Oh, I still found the film's jokes tepid and obvious, yet this time it gave me a great deal of pleasure.

Unfortunately, I can't say the same about Tuesday Weld's topless scene, which is still as disappointing as ever.

On the other hand, Sally Kellerman's scene in both sexy and funny. Sally made a great career out of one character - the pretentious ass who's also kinda hot. She pretty much spent her life playing Hot Lips Houlihan.

There's also an orgy scene. The only actress identified is Patch MacKenzie, Martin Mull's date for the evening, whose breast(s) can be glimpsed very briefly in the mirror.

  • * Yellow asterisk: funny (maybe).

  • * White asterisk: expanded format.

  • * Blue asterisk: not mine.

  • No asterisk: it probably sucks.


Catch the deluxe the deluxe version of Other Crap in real time, with all the bells and whistles, here.


Boys Don't Cry


(1920x1040 clips)

Today: Hilary Swank (Chloe Sevigny yesterday)

Generation Um


You mean there's a film with two Australian actresses that is not an Australian film? Well, I never...

Generation Um... is a um, drama about, um ...

Well, not much happens, so you'll have to bear with me.

John (Keanu Reeves) is an amiable layabout with not much going on, but his life seems to involve two damaged young women, Mia (Adelaide Clemens) and Violet (Bojana Novakovic). They seem to be close friends, but as the day progresses and Mia and Violet speak about their lives and their loves (or lack thereof) to John, who is filming them with a stolen camera, we begin to learn more about each and eventually, how they are connected.

As I said earlier, this film is hard to describe and doesn't seem like much and goes along at a snail's pace, but I must say that I was never bored by it. While Keanu's character is basically an interviewer of the girls, both Adelaide and Bojana give great life to their 'far more complex than they seem' characters. This film is not for those looking for action, but is not a bad film by any means.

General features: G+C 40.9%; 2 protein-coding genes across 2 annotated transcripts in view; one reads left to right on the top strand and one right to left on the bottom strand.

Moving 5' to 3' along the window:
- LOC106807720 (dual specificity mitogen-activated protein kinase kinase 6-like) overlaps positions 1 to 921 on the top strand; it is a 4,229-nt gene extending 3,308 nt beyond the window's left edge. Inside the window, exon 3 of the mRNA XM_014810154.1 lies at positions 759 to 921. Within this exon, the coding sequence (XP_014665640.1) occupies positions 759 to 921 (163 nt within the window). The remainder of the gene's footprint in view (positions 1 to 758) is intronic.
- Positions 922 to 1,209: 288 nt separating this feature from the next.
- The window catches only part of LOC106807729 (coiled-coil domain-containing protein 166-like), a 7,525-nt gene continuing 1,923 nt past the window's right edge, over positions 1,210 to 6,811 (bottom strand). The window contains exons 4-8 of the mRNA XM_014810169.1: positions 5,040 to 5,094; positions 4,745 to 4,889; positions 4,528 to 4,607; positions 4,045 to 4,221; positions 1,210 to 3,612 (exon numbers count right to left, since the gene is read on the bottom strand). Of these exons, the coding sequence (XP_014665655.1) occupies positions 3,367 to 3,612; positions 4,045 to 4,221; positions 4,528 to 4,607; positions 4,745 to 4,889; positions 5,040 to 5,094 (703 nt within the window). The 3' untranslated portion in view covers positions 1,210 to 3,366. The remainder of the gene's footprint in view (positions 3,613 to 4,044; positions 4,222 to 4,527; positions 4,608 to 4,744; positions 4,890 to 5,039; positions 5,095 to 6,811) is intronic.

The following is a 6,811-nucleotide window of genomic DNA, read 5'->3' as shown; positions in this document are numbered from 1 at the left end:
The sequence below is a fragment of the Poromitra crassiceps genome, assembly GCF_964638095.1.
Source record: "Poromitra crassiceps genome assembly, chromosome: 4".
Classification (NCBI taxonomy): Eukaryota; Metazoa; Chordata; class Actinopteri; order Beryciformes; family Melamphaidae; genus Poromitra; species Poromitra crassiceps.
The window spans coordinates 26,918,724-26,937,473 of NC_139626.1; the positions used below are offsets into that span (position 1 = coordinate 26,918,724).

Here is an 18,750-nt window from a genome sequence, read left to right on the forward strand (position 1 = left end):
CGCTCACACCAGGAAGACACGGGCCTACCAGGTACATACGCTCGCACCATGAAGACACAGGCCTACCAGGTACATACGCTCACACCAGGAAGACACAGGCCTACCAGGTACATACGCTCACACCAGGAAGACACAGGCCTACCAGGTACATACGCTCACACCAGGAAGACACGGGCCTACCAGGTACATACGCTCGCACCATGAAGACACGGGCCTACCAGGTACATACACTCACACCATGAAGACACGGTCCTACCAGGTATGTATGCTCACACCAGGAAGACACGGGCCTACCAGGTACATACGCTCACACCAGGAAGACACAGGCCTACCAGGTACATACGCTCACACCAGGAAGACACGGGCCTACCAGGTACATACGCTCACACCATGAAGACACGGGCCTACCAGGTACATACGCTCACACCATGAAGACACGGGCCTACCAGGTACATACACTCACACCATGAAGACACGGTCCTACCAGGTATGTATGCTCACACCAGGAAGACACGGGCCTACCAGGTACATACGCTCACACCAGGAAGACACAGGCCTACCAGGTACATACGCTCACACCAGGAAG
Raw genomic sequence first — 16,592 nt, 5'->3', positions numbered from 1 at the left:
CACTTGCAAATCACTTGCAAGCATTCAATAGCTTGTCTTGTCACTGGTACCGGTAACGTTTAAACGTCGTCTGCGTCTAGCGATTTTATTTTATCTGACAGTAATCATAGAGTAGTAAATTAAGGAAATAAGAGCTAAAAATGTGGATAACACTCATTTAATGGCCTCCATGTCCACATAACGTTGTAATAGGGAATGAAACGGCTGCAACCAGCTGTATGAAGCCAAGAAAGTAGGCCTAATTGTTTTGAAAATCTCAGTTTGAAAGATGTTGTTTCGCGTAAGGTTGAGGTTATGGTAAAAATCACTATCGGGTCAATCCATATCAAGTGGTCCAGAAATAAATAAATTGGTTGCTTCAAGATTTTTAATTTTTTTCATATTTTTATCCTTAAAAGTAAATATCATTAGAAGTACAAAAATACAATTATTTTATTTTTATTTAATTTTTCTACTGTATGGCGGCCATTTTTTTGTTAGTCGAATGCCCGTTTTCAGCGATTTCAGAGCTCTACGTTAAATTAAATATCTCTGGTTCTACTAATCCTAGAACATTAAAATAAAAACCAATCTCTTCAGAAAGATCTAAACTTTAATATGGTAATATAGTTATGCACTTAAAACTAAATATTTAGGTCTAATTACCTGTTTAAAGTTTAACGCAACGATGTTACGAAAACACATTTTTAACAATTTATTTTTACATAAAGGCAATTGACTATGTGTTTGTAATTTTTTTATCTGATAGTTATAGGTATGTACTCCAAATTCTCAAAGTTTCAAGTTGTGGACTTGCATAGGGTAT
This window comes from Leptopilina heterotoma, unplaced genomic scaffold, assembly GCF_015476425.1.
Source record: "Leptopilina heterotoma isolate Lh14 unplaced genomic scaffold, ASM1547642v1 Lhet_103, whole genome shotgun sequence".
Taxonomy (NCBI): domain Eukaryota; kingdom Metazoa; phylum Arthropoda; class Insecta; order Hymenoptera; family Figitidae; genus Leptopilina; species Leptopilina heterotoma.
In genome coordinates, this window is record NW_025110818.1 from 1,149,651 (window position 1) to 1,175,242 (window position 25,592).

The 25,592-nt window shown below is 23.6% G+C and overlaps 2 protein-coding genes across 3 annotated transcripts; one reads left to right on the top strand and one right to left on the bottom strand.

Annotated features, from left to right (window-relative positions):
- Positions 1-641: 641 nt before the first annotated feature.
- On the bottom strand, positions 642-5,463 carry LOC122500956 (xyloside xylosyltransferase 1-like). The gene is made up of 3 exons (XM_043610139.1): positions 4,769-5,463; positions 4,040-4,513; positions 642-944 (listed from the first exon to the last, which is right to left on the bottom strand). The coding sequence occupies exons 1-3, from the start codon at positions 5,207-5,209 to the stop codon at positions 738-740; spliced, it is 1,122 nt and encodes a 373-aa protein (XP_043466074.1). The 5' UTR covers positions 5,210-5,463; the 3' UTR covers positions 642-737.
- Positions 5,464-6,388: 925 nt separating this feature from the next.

I bought the DVD of this film from Thailand as it doesn't seem to be available anywhere else (well except online, well it wasn't when I bought it, but was during transit...). So, I'm doubting a Bluray release. As a fair chunk of the film is taken from a character's filming it on a video camera, the quality isn't fantastic, but is fine. I've seen worse, believe you me.

Adelaide Clemens film clip (collages below)


Film/TV Clips

Alina Levshin in Kriegerin (2011) in 1080p

Gretchen Lodge in Lovely Molly (2011) in 720

Helene Zimmer in Q (2011) in 1280x720, apparently upsized from a smaller source

Josefine Preuss in Stuehle im Schnee (2007)

Renata Dancewicz in Diabelska Edukacja (1995), sized 1920x1080
Great scene, but again this clip seems to have been enlarged from a smaller source.


Natalie Portman on the beach in a bikini

A few more of Patricia McKenzie in Cosmopolis (2012)

Jennifer Lopez (non-nude) in Out of Sight (1998)

Some Celebrity Bottoms:

Adelaide Clemens in this week's episode of Parade's End
(see Johnny Moronic's column for more of her)

Jemima West in Paradis Criminel (2012)

Yeo-Jeong Jo in The Concubine (2012)

Iliana Zabeth in House of Tolerance (2011)

Raquel Zimmerman shopping in the buff

Sylvie Loeillet in Cuisine Americaine (1998)

Jeanne Tripplehorn in Basic Instinct (1992)